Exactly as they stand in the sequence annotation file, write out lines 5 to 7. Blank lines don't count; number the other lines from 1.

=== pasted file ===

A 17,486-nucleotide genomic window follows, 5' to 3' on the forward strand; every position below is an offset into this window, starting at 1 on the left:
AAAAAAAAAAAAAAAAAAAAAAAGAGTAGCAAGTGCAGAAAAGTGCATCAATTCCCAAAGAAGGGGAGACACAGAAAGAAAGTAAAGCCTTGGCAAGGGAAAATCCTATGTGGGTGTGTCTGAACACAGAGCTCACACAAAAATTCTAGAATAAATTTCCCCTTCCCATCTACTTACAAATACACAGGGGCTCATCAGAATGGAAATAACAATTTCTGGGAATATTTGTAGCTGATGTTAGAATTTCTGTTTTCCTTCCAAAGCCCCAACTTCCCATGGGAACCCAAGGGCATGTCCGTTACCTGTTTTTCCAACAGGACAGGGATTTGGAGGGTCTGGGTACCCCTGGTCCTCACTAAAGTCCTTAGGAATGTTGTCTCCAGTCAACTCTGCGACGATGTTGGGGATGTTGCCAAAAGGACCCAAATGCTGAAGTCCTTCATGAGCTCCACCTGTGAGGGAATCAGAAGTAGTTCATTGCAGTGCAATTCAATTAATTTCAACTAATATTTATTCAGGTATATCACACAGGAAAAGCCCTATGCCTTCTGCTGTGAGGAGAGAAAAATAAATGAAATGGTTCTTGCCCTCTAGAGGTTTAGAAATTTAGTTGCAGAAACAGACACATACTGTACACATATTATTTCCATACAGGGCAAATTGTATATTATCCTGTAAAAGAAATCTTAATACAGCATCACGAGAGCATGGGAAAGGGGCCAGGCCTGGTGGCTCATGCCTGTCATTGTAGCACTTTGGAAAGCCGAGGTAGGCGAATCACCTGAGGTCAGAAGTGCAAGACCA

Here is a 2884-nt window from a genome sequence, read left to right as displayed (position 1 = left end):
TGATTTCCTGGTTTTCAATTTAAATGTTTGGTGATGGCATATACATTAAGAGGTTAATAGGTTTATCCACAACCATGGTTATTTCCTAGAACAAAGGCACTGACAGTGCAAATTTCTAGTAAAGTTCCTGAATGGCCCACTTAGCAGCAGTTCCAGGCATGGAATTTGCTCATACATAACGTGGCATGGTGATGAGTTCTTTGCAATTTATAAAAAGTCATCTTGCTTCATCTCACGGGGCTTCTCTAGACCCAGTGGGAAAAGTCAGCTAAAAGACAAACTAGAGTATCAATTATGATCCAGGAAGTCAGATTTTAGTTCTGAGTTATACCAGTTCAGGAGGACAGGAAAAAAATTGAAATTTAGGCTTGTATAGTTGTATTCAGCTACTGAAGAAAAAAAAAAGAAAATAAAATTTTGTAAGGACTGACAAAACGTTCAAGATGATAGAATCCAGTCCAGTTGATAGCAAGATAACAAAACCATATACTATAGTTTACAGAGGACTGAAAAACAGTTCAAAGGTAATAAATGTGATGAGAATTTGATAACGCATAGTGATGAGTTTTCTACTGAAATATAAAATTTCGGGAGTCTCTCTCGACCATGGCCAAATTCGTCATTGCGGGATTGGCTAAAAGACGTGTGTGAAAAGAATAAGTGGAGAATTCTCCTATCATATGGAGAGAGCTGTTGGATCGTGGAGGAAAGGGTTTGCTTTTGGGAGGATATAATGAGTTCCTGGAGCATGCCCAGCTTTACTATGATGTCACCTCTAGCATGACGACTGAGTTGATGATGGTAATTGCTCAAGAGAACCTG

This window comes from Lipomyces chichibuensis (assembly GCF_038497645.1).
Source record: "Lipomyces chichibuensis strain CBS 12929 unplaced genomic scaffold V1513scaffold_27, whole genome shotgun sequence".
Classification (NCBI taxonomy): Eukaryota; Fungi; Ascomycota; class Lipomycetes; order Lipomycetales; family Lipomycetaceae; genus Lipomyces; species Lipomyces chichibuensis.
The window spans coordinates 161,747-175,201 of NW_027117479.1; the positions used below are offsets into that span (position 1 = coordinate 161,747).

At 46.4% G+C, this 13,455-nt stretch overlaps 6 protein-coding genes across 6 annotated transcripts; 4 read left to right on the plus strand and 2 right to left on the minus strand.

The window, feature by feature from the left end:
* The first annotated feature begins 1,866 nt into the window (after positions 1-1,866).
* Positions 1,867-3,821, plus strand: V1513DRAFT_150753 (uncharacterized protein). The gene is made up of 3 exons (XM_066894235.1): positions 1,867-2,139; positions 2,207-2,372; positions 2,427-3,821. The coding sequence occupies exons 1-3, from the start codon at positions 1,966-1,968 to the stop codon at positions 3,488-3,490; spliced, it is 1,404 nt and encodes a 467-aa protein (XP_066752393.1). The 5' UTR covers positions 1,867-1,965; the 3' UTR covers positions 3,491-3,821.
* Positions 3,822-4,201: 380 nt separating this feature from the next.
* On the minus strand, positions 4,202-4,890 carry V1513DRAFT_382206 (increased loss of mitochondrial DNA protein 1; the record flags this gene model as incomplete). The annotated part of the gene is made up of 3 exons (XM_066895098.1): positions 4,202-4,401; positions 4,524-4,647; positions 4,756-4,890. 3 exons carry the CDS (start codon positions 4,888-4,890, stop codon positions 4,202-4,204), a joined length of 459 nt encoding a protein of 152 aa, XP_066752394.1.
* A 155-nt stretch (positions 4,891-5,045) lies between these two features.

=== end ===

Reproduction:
This window comes from Lipomyces chichibuensis (assembly GCF_038497645.1).
Source record: "Lipomyces chichibuensis strain CBS 12929 unplaced genomic scaffold V1513scaffold_27, whole genome shotgun sequence".
Classification (NCBI taxonomy): Eukaryota; Fungi; Ascomycota; class Lipomycetes; order Lipomycetales; family Lipomycetaceae; genus Lipomyces; species Lipomyces chichibuensis.